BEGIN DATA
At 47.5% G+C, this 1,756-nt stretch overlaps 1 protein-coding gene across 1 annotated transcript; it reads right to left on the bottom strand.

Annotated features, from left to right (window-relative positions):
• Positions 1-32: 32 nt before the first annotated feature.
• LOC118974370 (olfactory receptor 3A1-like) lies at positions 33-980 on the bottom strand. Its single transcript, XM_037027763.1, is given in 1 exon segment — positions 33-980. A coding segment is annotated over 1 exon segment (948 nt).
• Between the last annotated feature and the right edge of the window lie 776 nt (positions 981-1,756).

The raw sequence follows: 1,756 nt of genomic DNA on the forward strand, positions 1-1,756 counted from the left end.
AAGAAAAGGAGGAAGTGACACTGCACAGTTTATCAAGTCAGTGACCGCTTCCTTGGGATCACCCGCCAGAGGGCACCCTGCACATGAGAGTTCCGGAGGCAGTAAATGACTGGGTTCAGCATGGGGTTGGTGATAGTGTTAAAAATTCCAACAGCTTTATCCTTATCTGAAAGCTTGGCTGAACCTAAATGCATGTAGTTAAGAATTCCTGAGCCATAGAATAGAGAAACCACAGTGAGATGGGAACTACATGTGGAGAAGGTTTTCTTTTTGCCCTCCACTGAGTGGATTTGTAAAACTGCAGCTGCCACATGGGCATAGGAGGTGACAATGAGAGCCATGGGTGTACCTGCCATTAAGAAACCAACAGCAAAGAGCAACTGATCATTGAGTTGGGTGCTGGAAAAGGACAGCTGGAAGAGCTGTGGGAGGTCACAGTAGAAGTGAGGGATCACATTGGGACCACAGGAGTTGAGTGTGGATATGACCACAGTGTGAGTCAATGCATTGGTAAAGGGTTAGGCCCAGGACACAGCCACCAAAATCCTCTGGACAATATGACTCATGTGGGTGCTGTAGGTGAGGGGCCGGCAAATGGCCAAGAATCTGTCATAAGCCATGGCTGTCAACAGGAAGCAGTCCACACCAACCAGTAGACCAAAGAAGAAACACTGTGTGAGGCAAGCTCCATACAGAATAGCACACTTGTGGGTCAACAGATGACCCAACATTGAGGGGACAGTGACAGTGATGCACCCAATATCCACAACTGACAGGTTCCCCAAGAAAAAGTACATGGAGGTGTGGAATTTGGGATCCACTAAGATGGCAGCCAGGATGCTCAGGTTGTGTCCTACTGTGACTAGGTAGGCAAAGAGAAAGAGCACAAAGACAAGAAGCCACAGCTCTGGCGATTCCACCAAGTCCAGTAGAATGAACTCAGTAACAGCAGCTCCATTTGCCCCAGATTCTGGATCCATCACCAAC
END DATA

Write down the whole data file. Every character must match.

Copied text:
At 47.5% G+C, this 1,756-nt stretch overlaps 1 protein-coding gene across 1 annotated transcript; it reads right to left on the bottom strand.

Annotated features, from left to right (window-relative positions):
• Positions 1-32: 32 nt before the first annotated feature.
• LOC118974370 (olfactory receptor 3A1-like) lies at positions 33-980 on the bottom strand. Its single transcript, XM_037027763.1, is given in 1 exon segment — positions 33-980. A coding segment is annotated over 1 exon segment (948 nt).
• Between the last annotated feature and the right edge of the window lie 776 nt (positions 981-1,756).

The raw sequence follows: 1,756 nt of genomic DNA on the forward strand, positions 1-1,756 counted from the left end.
AAGAAAAGGAGGAAGTGACACTGCACAGTTTATCAAGTCAGTGACCGCTTCCTTGGGATCACCCGCCAGAGGGCACCCTGCACATGAGAGTTCCGGAGGCAGTAAATGACTGGGTTCAGCATGGGGTTGGTGATAGTGTTAAAAATTCCAACAGCTTTATCCTTATCTGAAAGCTTGGCTGAACCTAAATGCATGTAGTTAAGAATTCCTGAGCCATAGAATAGAGAAACCACAGTGAGATGGGAACTACATGTGGAGAAGGTTTTCTTTTTGCCCTCCACTGAGTGGATTTGTAAAACTGCAGCTGCCACATGGGCATAGGAGGTGACAATGAGAGCCATGGGTGTACCTGCCATTAAGAAACCAACAGCAAAGAGCAACTGATCATTGAGTTGGGTGCTGGAAAAGGACAGCTGGAAGAGCTGTGGGAGGTCACAGTAGAAGTGAGGGATCACATTGGGACCACAGGAGTTGAGTGTGGATATGACCACAGTGTGAGTCAATGCATTGGTAAAGGGTTAGGCCCAGGACACAGCCACCAAAATCCTCTGGACAATATGACTCATGTGGGTGCTGTAGGTGAGGGGCCGGCAAATGGCCAAGAATCTGTCATAAGCCATGGCTGTCAACAGGAAGCAGTCCACACCAACCAGTAGACCAAAGAAGAAACACTGTGTGAGGCAAGCTCCATACAGAATAGCACACTTGTGGGTCAACAGATGACCCAACATTGAGGGGACAGTGACAGTGATGCACCCAATATCCACAACTGACAGGTTCCCCAAGAAAAAGTACATGGAGGTGTGGAATTTGGGATCCACTAAGATGGCAGCCAGGATGCTCAGGTTGTGTCCTACTGTGACTAGGTAGGCAAAGAGAAAGAGCACAAAGACAAGAAGCCACAGCTCTGGCGATTCCACCAAGTCCAGTAGAATGAACTCAGTAACAGCAGCTCCATTTGCCCCAGATTCTGGATCCATCACCAAC